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Ahead of today’s gathering of premiers, Premier Doug Ford announced he had signed a memorandum of understanding with Saskatchewan Premier Scott Moe and New Brunswick Premier Blaine Higgs to develop small modular nuclear reactors. SMRs, as they are known, are meant to be easier and cheaper to build than conventional reactors. They have been pushed by the nuclear industry in Ontario and elsewhere for years as a way to fight climate change, because nuclear energy doesn’t produce greenhouse gas emissions. However, the technology is not currently used on a large scale anywhere in the world.
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Theoretical physicist Jim Al-Khalili investigates the science of gravity by recreating groundbreaking experiments, including the one that saw Galileo drop spheres from the Leaning Tower of Pisa. He then visits the LIGO Lab in California, where gravitational waves were first discovered, and explains the latest theories about the cosmos.
Last week in Ontario politics saw a minister state that climate change is caused by humans, and the release of a government report on flooding. But what we haven’t yet seen, writes politics columnist John Michael McGrath, is aggressive action to reduce emissions. “Maybe someday the Tories will present such a plan,” he writes, “but if they do, they’ll actually need to start reading more than just their favourite periodicals in the right-wing echo chamber.”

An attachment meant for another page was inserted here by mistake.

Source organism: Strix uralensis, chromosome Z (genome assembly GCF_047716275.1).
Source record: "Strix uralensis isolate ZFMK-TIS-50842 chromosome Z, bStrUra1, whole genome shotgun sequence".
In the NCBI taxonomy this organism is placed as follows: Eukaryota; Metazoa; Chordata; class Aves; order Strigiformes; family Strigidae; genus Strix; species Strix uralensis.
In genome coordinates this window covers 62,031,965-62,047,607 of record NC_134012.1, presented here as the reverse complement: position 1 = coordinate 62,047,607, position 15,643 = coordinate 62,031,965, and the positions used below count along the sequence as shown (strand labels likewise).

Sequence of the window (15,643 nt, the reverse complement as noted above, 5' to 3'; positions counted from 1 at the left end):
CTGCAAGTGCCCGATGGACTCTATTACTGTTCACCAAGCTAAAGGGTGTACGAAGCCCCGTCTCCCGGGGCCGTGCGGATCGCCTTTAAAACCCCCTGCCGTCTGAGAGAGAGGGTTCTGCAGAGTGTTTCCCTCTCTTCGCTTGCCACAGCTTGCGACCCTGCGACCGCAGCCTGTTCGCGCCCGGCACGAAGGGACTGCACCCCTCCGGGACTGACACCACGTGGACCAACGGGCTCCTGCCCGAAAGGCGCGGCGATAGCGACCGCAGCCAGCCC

Tonight on TVO
8 p.m. — The Agenda: Charlotte Gray on a millionaire’s murder mystery
In 1943, Sir Harry Oakes, a self-made mining millionaire and a major figure in early 20th-century Ontario, was murdered in the Caribbean, and investigators found no clues as to the culprit. The Agenda explores Oakes’s intriguing life — and mysterious death — with historian Charlotte Gray, who profiled him in her book Murdered Midas: A Millionaire, His Gold Mine, and a Strange Death on an Island Paradise.
10 p.m. — The Nile: 5,000 Years of History
In the third episode of this epic journey through the history and highlights of Ancient Egypt, host and historian Bettany Hughes arrives at Luxor, the renowned open-air museum. She then visits the West Bank, where the Ancient Egyptians buried their pharaohs in the Valley of the Kings.
In this episode of The Education of Mike McManus, Barbara Frum discusses the state of journalism in Canada in 1976 – and why people often view news as a form of entertainment. “We watch Lloyd [Robertson], or we watch Harvey Kirk or whoever is on, and we want to see a show. Now, we don’t think we do; we pretend we want to be informed,” she tells McManus. “But we want to be startled. We want to be frightened. We want to feel safer. But we want to feel a little dangerous, too. Why do people like horror movies? That's partly why they like the news, too.” Frum was host of CBC’s As It Happens from 1971 to 1981 and of the network’s news show, The Journal, from 1982 until her death in 1992.